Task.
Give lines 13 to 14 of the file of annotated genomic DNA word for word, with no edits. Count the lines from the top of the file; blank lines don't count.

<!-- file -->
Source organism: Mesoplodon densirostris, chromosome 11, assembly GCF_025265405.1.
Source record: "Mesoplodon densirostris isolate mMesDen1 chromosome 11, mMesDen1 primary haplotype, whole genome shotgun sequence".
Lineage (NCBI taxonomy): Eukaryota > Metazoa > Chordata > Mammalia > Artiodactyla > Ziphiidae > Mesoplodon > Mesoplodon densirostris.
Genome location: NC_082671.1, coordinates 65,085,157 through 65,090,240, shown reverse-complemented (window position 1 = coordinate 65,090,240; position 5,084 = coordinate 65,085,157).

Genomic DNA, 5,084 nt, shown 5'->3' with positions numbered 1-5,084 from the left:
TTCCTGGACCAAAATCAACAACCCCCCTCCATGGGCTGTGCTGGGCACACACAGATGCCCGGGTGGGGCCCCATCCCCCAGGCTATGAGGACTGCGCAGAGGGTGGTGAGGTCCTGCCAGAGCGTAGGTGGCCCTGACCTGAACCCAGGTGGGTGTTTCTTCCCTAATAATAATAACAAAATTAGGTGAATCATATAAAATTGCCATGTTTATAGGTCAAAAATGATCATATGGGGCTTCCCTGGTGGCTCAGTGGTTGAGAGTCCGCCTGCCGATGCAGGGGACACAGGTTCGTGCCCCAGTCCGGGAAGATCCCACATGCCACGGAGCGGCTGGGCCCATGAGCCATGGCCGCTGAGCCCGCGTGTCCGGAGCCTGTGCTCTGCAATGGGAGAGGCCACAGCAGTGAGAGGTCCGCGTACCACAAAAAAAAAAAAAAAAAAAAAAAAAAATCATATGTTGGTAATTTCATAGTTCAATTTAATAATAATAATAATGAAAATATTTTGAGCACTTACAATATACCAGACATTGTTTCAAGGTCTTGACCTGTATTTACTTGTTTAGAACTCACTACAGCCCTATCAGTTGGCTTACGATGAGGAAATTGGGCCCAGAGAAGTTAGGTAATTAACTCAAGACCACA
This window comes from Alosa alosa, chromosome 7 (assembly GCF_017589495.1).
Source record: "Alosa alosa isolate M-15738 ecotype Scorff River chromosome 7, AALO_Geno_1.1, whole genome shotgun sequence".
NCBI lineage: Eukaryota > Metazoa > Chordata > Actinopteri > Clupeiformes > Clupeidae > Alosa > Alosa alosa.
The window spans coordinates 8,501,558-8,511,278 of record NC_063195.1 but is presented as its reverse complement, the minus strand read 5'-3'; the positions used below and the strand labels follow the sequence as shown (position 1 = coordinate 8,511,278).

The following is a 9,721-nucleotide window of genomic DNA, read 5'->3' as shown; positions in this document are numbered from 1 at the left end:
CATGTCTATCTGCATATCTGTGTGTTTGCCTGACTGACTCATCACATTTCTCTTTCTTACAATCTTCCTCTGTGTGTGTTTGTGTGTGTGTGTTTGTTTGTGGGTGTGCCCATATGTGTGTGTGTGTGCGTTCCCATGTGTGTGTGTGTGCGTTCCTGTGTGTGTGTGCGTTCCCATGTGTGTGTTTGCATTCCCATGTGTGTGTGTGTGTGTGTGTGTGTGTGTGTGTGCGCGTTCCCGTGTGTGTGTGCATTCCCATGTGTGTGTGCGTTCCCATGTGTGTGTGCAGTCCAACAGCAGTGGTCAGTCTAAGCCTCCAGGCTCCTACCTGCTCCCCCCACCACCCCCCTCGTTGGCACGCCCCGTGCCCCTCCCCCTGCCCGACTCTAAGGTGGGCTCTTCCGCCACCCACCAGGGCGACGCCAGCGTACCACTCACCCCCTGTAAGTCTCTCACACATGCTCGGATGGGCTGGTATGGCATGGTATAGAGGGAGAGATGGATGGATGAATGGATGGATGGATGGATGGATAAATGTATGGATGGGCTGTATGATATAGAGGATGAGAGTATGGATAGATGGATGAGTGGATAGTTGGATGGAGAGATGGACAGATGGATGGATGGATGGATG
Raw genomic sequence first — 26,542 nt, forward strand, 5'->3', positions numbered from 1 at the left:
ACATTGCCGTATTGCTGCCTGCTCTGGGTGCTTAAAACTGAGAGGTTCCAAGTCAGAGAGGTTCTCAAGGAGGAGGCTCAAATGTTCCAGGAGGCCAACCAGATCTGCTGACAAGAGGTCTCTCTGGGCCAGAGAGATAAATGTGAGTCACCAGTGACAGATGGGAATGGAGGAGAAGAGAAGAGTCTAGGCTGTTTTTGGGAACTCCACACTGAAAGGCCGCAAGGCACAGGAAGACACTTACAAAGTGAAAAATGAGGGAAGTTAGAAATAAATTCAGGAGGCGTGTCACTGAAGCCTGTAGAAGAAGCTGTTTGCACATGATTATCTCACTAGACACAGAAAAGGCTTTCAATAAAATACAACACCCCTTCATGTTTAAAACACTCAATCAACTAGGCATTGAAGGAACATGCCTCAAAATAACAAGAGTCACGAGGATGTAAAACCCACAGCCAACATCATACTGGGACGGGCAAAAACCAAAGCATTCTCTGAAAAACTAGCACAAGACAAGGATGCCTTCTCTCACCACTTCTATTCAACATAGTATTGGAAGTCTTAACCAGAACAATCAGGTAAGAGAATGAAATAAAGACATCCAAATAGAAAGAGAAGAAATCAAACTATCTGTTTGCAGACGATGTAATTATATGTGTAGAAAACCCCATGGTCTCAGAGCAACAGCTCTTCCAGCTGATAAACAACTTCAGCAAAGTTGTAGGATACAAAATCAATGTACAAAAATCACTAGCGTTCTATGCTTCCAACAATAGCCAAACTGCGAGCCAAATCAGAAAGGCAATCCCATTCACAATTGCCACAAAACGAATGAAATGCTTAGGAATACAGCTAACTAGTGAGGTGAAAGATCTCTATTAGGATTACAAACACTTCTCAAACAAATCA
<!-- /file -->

Raw genomic sequence first — 26,542 nt, forward strand, 5'->3', positions numbered from 1 at the left:
ACATTGCCGTATTGCTGCCTGCTCTGGGTGCTTAAAACTGAGAGGTTCCAAGTCAGAGAGGTTCTCAAGGAGGAGGCTCAAATGTTCCAGGAGGCCAACCAGATCTGCTGACAAGAGGTCTCTCTGGGCCAGAGAGATAAATGTGAGTCACCAGTGACAGATGGGAATGGAGGAGAAGAGAAGAGTCTAGGCTGTTTTTGGGAACTCCACACTGAAAGGCCGCAAGGCACAGGAAGACACTTACAAAGTGAAAAATGAGGGAAGTTAGAAATAAATTCAGGAGGCGTGTCACTGAAGCCTGTAGAAGAAGCTGTTTGCACATGATTATCTCACTAGACACAGAAAAGGCTTTCAATAAAATACAACACCCCTTCATGTTTAAAACACTCAATCAACTAGGCATTGAAGGAACATGCCTCAAAATAACAAGAGTCACGAGGATGTAAAACCCACAGCCAACATCATACTGGGACGGGCAAAAACCAAAGCATTCTCTGAAAAACTAGCACAAGACAAGGATGCCTTCTCTCACCACTTCTATTCAACATAGTATTGGAAGTCTTAACCAGAACAATCAGGTAAGAGAATGAAATAAAGACATCCAAATAGAAAGAGAAGAAATCAAACTATCTGTTTGCAGACGATGTAATTATATGTGTAGAAAACCCCATGGTCTCAGAGCAACAGCTCTTCCAGCTGATAAACAACTTCAGCAAAGTTGTAGGATACAAAATCAATGTACAAAAATCACTAGCGTTCTATGCTTCCAACAATAGCCAAACTGCGAGCCAAATCAGAAAGGCAATCCCATTCACAATTGCCACAAAACGAATGAAATGCTTAGGAATACAGCTAACTAGTGAGGTGAAAGATCTCTATTAGGATTACAAACACTTCTCAAACAAATCA